The politicians are not going to send the illegal aliens home without some compelling reason. All politicians have two priorities above all others: to get re-elected and stay in office. 12 - 20 million potential voters - who really knows? - but too many warm Hispanic bodies for Congress to risk offending with such drastic legislation. Until Americans learn to stand up, and demand action against illegal immigration, the federal politicians will sit tight. Especially a Democrat-controlled Congress.
I realize many Hispanics want immigration laws enforced for the same reason as any other US citizen. But Congress will not want to stop and do a reality-check within the Hispanic community (whatever that is). My point is, the last thing the politicians want is to create such a dividing line within Hispanics.
But though politicians renege on their duty to send 'em packing, they will be loathe to try to torpedo the move toward securing our border with Mexico. Such a move would have disastrous repercussions for those wanting to get re-elected. Then perhaps in a few years, order can be restored.
It will not easy, but America will come out stronger in the long run.
And the leftist judges, who have already assigned illegal immigrants, ipso facto, the status of victim hood, will work diligently to rule in their favor. Make no mistake - the leftist judges will have to be dealt with. And not just federal courts, either - state judges are also responsible for destroying America. But at least at the state level, our voices are being heard, as the next article confirms.
And let us not forget EOIR, which is convoluted "justice" at its worst.
States may take up immigration fight
Results could range from harsh penalties to 'sanctuary cities'
Saturday, June 30, 2007
By Dave Montgomery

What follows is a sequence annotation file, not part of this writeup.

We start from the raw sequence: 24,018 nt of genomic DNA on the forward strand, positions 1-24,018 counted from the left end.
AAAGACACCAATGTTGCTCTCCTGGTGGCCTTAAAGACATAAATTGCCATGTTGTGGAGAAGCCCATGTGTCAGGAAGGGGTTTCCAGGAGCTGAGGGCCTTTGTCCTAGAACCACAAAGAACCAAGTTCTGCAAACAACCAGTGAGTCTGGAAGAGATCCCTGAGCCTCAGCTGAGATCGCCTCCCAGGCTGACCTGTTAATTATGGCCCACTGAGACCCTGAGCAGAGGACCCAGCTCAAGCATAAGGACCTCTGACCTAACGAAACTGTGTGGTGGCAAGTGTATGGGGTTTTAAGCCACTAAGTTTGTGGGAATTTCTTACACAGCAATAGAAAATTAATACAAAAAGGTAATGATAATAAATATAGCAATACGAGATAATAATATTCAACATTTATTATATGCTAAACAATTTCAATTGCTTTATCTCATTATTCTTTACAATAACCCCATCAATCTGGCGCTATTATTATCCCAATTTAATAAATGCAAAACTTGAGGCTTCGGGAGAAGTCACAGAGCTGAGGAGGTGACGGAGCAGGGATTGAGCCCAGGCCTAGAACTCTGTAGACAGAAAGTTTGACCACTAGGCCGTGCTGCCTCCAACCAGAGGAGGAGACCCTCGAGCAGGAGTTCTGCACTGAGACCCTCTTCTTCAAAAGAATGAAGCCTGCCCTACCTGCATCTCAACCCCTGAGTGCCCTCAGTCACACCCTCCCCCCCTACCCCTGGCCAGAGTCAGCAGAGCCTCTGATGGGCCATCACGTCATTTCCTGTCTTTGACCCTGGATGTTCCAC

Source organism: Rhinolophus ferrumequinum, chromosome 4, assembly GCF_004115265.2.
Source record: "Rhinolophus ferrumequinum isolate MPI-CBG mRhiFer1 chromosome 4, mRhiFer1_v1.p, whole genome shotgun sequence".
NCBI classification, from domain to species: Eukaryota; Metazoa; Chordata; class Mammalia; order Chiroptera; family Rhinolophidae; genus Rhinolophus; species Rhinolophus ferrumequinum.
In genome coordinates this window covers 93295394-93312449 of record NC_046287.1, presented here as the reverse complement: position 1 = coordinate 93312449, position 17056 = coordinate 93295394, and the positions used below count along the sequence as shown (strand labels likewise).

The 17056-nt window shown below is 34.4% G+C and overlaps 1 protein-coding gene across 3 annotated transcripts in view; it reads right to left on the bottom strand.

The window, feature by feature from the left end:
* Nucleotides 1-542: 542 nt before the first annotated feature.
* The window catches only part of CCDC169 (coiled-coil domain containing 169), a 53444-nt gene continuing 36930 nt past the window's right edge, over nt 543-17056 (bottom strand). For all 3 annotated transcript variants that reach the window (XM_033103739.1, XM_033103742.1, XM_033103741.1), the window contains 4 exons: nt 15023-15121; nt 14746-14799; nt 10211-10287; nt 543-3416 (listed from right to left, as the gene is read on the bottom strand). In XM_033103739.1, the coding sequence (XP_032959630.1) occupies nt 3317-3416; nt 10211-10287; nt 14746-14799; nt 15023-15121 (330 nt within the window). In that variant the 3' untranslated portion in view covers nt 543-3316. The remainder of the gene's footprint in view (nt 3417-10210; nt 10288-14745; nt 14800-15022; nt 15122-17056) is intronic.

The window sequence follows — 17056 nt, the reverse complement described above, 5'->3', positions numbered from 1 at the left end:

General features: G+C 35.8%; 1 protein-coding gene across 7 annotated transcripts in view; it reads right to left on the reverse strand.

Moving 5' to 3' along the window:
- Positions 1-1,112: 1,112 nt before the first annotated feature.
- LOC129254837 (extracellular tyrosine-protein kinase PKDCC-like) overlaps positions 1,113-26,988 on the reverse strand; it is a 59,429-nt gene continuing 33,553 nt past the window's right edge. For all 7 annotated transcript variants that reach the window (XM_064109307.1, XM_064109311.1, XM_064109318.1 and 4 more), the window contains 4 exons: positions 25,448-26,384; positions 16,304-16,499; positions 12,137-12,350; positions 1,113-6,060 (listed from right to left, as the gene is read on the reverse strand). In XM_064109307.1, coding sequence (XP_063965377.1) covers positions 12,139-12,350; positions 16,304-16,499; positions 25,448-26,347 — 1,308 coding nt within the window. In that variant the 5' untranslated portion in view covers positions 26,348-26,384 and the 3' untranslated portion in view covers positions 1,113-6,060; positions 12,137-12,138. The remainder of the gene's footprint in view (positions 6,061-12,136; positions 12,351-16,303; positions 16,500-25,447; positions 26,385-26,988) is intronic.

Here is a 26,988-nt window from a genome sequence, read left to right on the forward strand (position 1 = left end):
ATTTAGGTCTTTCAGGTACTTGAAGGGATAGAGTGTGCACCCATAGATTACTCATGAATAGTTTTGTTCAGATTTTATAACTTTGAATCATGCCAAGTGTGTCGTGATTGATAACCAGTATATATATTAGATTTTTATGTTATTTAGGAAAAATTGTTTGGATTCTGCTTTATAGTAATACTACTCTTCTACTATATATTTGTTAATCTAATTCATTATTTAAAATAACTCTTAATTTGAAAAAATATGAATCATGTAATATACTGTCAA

WASHINGTON -- The collapse of congressional efforts to overhaul the nation's immigration laws is expected to dramatically accelerate an effort by state and local governments to take matters into their own hands to deal with the nation's 12 million illegal immigrants.
The result, advocates on both sides of the issue say, could be a patchwork of laws and ordinances with vastly different approaches -- ranging from measures that harshly penalize illegal immigrants and their employers to the spread of "sanctuary cities" that prohibit police from questioning suspects about their immigration status.
"There's going to be a barrage of local laws dealing with immigration policy," said Sen. Lindsey Graham, R-S.C., a leading sponsor of a White House-backed immigration bill that stalled in the Senate this week. "In some areas of the country, it will be sanctuary. In other areas of the country, if you look at someone who looks illegal, you can lose your business license."
Senators voted 46-53 against a procedural motion Thursday to move toward a final vote on the bill, effectively killing -- at least for now -- a years-long push to repair what has long been assailed as a broken immigration system. The outcome dealt an embarrassing defeat to President Bush, who has made overhauling immigration law his top domestic priority.
Frustrated over what they perceive as federal foot-dragging, state and local governments already have been stepping up with remedies that range from punitive to protective, a trend that is almost certain to escalate in the void that Congress left.
"If Congress is going to abdicate its responsibilities, then states and cities are going to jump in," said John Gay, senior vice president of the National Restaurant Association and leader of a business coalition that backed the failed Senate bill. "One of the arguments for opposing state and local proposals is that Congress is addressing it. We don't have that anymore."